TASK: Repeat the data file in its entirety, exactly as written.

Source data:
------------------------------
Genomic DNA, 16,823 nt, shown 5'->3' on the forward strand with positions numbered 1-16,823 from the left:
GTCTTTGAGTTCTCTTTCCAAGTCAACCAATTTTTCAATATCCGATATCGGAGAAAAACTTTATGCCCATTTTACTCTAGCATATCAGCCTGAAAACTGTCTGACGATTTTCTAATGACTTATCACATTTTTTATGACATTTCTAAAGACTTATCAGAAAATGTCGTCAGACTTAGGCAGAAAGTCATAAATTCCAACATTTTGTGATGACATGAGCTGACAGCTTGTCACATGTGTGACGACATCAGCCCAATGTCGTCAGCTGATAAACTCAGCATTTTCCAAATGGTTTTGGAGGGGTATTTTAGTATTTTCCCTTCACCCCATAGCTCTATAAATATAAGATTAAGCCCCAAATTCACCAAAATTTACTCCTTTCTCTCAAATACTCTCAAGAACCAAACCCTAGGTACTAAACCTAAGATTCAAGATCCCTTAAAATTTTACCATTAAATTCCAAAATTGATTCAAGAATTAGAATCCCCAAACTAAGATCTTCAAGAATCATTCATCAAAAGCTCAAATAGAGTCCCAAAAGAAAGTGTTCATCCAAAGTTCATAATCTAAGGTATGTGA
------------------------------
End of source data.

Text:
Genomic DNA, 16,823 nt, shown 5'->3' on the forward strand with positions numbered 1-16,823 from the left:
GTCTTTGAGTTCTCTTTCCAAGTCAACCAATTTTTCAATATCCGATATCGGAGAAAAACTTTATGCCCATTTTACTCTAGCATATCAGCCTGAAAACTGTCTGACGATTTTCTAATGACTTATCACATTTTTTATGACATTTCTAAAGACTTATCAGAAAATGTCGTCAGACTTAGGCAGAAAGTCATAAATTCCAACATTTTGTGATGACATGAGCTGACAGCTTGTCACATGTGTGACGACATCAGCCCAATGTCGTCAGCTGATAAACTCAGCATTTTCCAAATGGTTTTGGAGGGGTATTTTAGTATTTTCCCTTCACCCCATAGCTCTATAAATATAAGATTAAGCCCCAAATTCACCAAAATTTACTCCTTTCTCTCAAATACTCTCAAGAACCAAACCCTAGGTACTAAACCTAAGATTCAAGATCCCTTAAAATTTTACCATTAAATTCCAAAATTGATTCAAGAATTAGAATCCCCAAACTAAGATCTTCAAGAATCATTCATCAAAAGCTCAAATAGAGTCCCAAAAGAAAGTGTTCATCCAAAGTTCATAATCTAAGGTATGTGA